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• Bulbs should be firm and clean looking.

• If bulbs are soft or smell, then you have a bad bulb.

• It is not unusual to see a little bit of white powdery mold on some types of bulbs due to the high moisture content of these varieties. As long as this residue is dry and the bulb is firm, no harm will be done to the product.

• Summer-flowering bulbs can be planted after the last chance of frost, in spring or early summer.

• Careful attention is paid to the way our bulbs are packaged. This package will protect the bulb until you are ready to plant.

• You can store the product in its original pack in a cool dark place for a few weeks.

• In general bulbs like a well drained soil since waterlogged soils will rot most of them.

• The pH range should be between 6 and 7 for most bulbs.

• Take a look at our "How-To Videos for planting tips and read the instructions for each particular plant.

• Smaller quantities can be planted with a manual bulb planter one at the time.

• For larger plantings it makes sense to excavate some soil to the correct depth of planting after which the bulbs can be laid out and the soil returned.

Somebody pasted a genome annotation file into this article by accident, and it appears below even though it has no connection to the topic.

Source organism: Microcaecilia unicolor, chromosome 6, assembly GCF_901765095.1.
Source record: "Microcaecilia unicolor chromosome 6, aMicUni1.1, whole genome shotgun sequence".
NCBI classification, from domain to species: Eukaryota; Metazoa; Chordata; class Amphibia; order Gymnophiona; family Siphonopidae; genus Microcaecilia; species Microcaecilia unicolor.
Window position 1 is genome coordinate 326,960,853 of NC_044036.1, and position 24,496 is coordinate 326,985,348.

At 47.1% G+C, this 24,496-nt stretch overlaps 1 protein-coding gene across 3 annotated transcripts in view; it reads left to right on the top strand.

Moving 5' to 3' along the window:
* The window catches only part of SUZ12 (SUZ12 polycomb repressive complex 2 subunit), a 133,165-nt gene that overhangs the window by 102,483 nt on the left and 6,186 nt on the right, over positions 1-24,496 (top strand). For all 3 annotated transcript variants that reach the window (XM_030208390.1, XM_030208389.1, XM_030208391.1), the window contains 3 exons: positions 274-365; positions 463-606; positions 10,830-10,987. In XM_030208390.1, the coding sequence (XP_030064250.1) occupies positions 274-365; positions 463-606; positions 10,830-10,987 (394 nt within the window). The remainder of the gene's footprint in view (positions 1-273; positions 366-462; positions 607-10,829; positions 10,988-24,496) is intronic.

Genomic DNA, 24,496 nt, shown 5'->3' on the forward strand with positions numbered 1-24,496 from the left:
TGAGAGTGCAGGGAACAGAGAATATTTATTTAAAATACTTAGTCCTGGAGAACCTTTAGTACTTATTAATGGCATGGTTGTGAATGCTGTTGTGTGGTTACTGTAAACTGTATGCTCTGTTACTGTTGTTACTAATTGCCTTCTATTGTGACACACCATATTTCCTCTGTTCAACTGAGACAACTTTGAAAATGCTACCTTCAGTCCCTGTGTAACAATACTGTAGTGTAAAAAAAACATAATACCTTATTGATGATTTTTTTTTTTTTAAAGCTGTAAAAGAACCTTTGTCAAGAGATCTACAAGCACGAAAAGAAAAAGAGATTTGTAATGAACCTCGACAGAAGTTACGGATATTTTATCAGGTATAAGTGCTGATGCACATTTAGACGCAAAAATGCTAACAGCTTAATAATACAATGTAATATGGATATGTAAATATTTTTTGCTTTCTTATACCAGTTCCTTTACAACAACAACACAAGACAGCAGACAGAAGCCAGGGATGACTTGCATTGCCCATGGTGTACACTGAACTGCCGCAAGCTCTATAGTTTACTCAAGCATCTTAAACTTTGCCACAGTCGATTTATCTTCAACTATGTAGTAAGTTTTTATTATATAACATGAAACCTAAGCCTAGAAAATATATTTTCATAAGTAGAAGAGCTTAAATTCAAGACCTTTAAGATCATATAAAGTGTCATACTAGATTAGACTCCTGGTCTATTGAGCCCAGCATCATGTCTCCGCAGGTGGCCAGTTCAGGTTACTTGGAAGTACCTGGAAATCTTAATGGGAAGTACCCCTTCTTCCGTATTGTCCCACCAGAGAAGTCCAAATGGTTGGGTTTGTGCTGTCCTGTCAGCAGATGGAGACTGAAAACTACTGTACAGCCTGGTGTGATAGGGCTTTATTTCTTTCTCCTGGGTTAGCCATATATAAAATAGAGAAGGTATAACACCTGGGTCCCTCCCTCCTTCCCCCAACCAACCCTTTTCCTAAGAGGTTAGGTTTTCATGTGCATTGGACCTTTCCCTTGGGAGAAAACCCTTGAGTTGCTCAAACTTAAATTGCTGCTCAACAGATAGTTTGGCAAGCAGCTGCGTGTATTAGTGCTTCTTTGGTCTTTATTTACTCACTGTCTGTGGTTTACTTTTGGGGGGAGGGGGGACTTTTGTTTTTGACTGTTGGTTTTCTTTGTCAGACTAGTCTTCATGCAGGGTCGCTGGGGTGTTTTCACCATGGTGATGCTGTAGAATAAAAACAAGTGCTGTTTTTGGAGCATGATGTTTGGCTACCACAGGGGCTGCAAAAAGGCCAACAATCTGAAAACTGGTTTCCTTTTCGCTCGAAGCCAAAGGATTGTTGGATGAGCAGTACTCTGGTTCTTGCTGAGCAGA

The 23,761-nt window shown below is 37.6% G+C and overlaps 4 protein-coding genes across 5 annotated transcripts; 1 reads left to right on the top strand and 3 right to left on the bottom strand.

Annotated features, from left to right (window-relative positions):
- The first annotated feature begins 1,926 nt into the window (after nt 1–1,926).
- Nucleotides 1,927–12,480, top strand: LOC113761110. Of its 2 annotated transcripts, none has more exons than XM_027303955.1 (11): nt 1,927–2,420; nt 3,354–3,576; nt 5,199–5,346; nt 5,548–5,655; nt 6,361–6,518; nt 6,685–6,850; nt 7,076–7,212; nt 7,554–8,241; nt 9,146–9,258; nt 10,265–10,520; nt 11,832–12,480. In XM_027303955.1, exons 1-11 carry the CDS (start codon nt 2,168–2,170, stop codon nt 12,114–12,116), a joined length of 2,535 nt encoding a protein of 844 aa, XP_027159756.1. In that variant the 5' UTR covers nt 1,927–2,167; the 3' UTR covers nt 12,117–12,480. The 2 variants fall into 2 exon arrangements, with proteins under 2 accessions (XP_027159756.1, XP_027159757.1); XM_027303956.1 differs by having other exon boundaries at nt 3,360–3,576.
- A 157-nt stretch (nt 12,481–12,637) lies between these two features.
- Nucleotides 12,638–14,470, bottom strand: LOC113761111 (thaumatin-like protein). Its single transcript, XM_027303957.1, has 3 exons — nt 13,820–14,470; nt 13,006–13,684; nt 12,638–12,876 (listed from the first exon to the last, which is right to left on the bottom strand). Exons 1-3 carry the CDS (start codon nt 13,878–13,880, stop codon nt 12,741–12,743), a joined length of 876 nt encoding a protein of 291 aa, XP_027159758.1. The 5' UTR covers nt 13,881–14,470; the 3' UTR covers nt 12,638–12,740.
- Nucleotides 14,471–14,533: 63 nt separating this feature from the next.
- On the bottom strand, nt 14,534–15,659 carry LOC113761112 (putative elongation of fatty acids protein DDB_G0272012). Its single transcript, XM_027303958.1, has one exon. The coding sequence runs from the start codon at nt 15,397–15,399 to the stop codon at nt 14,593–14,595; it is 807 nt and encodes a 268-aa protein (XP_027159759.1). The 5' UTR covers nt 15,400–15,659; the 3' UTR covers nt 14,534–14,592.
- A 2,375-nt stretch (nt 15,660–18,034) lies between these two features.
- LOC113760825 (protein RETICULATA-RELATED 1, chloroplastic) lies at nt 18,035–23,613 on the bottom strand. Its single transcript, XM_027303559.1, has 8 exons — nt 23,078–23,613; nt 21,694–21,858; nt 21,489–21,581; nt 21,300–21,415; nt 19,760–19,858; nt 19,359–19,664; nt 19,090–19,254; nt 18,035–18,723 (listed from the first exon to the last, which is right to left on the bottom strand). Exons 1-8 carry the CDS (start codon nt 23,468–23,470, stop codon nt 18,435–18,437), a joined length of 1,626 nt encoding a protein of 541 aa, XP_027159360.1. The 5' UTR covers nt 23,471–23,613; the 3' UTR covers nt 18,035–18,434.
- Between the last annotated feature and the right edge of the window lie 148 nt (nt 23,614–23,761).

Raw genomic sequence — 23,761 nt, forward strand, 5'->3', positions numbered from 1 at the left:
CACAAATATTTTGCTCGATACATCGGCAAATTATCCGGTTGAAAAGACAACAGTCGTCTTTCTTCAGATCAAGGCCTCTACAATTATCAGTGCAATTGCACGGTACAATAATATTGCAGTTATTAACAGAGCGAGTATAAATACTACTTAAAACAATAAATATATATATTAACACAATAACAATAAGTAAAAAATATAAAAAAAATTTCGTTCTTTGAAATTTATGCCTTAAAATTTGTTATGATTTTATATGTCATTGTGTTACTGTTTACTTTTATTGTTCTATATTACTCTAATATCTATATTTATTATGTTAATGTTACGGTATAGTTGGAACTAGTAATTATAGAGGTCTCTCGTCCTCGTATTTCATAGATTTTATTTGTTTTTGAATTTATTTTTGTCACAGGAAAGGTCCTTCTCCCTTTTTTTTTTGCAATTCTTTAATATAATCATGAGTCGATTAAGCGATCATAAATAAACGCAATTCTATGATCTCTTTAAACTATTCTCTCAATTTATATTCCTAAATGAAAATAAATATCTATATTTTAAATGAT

• The rule of thumb is that they like to be planted at a depth of 2 to 3 times the diameter of the bulb unless otherwise noted on the packaging.

• Bulbs look best when planted in groupings of a few plants.

• Use a complete fertilizer like Bulb Booster or Bulb Tone after bulbs are planted.

• Water the new planting frequently and watch your bulbs grow!

• Cuttings of spent blooms can trigger the production of more flowers, depending on the variety.

• Never cut off all the foliage. Bulbs need that foliage to rejuvenate themselves for next year.

• Before the first hard frost, bulbs should be dug up, stems and old foliage should be cut off.

• Lay the bulbs out to dry for a couple of days.

• When dry, store bulbs in some dry peat in a paper bag or box to protect them from frost.

 

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